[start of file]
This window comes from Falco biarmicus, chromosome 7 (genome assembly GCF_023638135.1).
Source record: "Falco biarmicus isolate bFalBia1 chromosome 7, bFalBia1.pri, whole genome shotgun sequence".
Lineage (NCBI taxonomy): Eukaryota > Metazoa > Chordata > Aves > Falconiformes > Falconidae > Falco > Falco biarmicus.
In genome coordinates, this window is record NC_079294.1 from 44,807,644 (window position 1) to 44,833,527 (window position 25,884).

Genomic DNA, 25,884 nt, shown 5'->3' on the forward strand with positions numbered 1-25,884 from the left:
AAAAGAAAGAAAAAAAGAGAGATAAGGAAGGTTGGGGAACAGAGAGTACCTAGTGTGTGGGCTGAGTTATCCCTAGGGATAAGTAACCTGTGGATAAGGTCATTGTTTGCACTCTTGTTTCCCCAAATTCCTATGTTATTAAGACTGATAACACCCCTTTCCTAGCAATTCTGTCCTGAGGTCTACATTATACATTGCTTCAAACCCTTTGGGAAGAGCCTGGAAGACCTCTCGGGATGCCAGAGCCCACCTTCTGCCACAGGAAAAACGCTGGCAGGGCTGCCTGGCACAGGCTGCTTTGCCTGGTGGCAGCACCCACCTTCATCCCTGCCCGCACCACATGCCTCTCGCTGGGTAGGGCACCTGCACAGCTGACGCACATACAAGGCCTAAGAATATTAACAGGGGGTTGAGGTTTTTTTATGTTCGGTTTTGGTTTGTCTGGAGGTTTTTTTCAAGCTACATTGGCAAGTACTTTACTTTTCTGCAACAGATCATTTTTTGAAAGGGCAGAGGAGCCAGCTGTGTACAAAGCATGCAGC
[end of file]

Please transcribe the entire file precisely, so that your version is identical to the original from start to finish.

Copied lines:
This window comes from Falco biarmicus, chromosome 7 (genome assembly GCF_023638135.1).
Source record: "Falco biarmicus isolate bFalBia1 chromosome 7, bFalBia1.pri, whole genome shotgun sequence".
Lineage (NCBI taxonomy): Eukaryota > Metazoa > Chordata > Aves > Falconiformes > Falconidae > Falco > Falco biarmicus.
In genome coordinates, this window is record NC_079294.1 from 44,807,644 (window position 1) to 44,833,527 (window position 25,884).

Genomic DNA, 25,884 nt, shown 5'->3' on the forward strand with positions numbered 1-25,884 from the left:
AAAAGAAAGAAAAAAAGAGAGATAAGGAAGGTTGGGGAACAGAGAGTACCTAGTGTGTGGGCTGAGTTATCCCTAGGGATAAGTAACCTGTGGATAAGGTCATTGTTTGCACTCTTGTTTCCCCAAATTCCTATGTTATTAAGACTGATAACACCCCTTTCCTAGCAATTCTGTCCTGAGGTCTACATTATACATTGCTTCAAACCCTTTGGGAAGAGCCTGGAAGACCTCTCGGGATGCCAGAGCCCACCTTCTGCCACAGGAAAAACGCTGGCAGGGCTGCCTGGCACAGGCTGCTTTGCCTGGTGGCAGCACCCACCTTCATCCCTGCCCGCACCACATGCCTCTCGCTGGGTAGGGCACCTGCACAGCTGACGCACATACAAGGCCTAAGAATATTAACAGGGGGTTGAGGTTTTTTTATGTTCGGTTTTGGTTTGTCTGGAGGTTTTTTTCAAGCTACATTGGCAAGTACTTTACTTTTCTGCAACAGATCATTTTTTGAAAGGGCAGAGGAGCCAGCTGTGTACAAAGCATGCAGC